Am Bratach No. 304
February 2017

‘The hills are dead’

Environmental activist George Monbiot aims to better “the terrible legacy of European farm subsidies” with a post-Brexit world in which “rewilding” benefits from the support hitherto given to hill farmers.

In a submission to a House of Commons environmental audit committee inquiry, Mr Monbiot sets out his case for an alternative system. His premise is that “our bare hills are an artefact of three principal activities: sheep farming, deer stalking and grouse shooting” and that sheep in particular “are a fully automated system for environmental destruction.” The blame for this desert is laid at the door of European subsidies. He claims that “without farm subsidies, there would be scarcely any hill farming in Europe” — a good thing, in Mr Monbiot’s view.

David Forbes, a crofter from Rhivichie, Rhiconich, takes issue with some of Mr Monbiot’s conclusions, particularly their relevance to Scotland. Here, he points out, “the actual split of farm subsidies is 4% to the poorest, category 3 hill land, occupying one third of the area of Scotland, and 96% to the better land elsewhere. A shift, as happened in the other UK countries, of money ‘up the hill’ would have given a vibrant rural hill agriculture here, but sadly this has not happened, despite it being a target of the EU funders themselves. This is due to powerful lobbying by the arable sector of the Scottish National Farmers’ Union.”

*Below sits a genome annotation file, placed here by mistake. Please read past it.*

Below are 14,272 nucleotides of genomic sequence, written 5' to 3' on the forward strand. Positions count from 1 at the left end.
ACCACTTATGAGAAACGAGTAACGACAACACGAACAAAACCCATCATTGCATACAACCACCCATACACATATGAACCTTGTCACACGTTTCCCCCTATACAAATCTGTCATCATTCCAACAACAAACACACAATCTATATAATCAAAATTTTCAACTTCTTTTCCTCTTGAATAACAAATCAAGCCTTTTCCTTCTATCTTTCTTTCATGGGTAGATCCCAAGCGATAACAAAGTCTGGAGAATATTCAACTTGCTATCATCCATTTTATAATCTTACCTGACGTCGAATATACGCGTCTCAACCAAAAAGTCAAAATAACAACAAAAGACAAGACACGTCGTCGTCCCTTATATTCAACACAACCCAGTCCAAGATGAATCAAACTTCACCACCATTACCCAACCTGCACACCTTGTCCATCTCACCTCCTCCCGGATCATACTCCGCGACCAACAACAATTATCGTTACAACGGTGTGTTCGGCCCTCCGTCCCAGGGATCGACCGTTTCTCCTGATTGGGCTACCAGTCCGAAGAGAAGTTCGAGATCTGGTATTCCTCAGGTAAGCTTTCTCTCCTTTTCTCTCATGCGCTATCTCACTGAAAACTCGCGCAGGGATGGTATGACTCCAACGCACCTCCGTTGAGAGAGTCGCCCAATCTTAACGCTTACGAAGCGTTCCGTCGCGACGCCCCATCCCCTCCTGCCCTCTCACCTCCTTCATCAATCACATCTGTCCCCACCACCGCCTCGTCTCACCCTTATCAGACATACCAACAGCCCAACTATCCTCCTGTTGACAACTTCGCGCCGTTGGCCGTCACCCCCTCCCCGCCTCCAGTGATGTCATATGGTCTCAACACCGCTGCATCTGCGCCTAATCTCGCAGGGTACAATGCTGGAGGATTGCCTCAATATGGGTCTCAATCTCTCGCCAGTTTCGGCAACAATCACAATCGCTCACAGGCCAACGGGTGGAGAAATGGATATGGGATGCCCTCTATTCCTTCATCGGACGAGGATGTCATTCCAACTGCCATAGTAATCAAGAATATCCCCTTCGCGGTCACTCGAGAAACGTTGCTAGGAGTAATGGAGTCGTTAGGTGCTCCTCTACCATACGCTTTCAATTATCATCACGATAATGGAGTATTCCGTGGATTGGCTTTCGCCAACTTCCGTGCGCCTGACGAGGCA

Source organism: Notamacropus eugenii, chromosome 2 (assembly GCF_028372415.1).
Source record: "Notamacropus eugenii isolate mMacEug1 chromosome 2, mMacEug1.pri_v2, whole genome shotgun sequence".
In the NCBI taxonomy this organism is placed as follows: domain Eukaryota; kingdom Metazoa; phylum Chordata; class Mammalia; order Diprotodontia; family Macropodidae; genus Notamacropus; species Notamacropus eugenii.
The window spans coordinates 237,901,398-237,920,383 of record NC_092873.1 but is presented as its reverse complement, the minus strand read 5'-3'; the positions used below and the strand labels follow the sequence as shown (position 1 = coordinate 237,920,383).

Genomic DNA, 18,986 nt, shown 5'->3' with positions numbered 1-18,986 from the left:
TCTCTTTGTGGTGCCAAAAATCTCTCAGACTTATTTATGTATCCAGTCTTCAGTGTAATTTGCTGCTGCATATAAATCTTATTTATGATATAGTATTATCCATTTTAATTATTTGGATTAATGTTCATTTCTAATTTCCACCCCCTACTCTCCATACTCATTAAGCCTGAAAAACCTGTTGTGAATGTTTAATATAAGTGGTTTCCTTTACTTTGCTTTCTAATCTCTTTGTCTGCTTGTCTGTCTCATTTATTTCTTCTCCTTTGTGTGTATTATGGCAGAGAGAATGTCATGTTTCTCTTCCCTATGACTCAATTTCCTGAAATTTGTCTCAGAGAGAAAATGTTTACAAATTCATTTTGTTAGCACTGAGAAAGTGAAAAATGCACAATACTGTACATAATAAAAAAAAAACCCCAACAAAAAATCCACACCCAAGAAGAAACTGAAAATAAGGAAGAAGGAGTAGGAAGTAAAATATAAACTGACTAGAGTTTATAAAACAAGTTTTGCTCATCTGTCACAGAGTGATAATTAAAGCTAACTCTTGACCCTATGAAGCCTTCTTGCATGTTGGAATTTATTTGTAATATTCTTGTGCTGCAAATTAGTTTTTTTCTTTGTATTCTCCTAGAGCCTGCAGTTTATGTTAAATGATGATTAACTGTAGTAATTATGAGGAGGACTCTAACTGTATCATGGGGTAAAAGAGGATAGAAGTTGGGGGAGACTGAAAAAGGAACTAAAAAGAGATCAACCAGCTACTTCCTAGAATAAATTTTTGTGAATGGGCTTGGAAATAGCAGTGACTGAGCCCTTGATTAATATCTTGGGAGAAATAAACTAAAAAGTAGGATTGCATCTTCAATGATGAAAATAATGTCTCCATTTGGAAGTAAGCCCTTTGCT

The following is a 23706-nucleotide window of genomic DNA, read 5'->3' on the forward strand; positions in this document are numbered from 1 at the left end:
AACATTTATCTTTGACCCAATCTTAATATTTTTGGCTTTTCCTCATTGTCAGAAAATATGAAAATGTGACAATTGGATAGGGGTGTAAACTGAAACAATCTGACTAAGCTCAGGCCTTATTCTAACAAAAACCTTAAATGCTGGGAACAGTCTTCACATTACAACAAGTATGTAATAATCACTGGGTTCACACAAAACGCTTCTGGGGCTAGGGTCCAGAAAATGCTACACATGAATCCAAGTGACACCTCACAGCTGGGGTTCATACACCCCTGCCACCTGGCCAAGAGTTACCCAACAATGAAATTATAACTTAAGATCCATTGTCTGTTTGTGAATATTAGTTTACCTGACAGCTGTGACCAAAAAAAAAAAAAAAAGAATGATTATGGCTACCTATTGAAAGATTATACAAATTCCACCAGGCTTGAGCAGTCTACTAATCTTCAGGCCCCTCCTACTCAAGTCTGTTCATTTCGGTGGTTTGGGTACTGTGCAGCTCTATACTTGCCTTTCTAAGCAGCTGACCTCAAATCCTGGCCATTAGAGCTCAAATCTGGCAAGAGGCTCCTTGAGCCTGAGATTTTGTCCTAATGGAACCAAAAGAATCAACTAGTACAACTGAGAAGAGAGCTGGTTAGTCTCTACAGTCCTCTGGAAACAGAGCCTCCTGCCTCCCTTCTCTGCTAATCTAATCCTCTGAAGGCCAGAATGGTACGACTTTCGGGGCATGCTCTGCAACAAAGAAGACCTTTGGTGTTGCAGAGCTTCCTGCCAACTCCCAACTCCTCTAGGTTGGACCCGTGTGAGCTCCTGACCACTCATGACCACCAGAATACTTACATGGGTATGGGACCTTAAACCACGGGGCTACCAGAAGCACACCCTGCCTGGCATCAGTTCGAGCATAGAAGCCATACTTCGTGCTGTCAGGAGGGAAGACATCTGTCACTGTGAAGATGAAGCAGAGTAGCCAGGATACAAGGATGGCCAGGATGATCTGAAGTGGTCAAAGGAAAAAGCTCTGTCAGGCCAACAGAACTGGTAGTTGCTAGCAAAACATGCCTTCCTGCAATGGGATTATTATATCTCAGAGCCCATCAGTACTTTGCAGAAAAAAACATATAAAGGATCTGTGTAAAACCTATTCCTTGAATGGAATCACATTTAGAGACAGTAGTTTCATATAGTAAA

What of the human impact of removing farming subsidies? Mr Monbiot is vague on this point, asserting that “claims to be preserving a cultural landscape tend to reflect the interests and practices of particular, dominant interest groups.” His alternative to the current system is “rewilding”, which he defines as “allowing trees and other rich vegetation to return to some of the places in which farming is an unproductive land use.” Ominously, over 85,000 acres of Sutherland are currently owned by the rewilding enthusiast and Danish billionaire, Anders Holch Povlsen.

Mr Forbes points out that “just because the land is poor, it does not mean that it should be a monoculture of trees. Land can help support many families given the chance.” He believes that “balance and variation of future land use would be most acceptable to most people” and that the political fad surrounding trees has its own follies.

What about the tourism argument? Mr Monbiot claims that “if an area became more attractive to visitors as a result of its richer wildlife and ecosystems, those who are not employed in farming are also likely to benefit.” While conceding some financial benefits, as seen in the success of the North Coast 500, Mr Forbes sees the case for environmental tourism as “too simplistic, as there are knock-on negative effects. More people, more problems with roads, toilets, erosion.” And while Mr Monbiot asserts that taxpayers may be more sympathetic to “such obvious public goods as functioning ecosystems and magnificent wildlife,” his submission contains one obvious flaw. Nowhere does he address the most obvious function of farming — food production – and how a return to wilderness is going to balance out that loss. 

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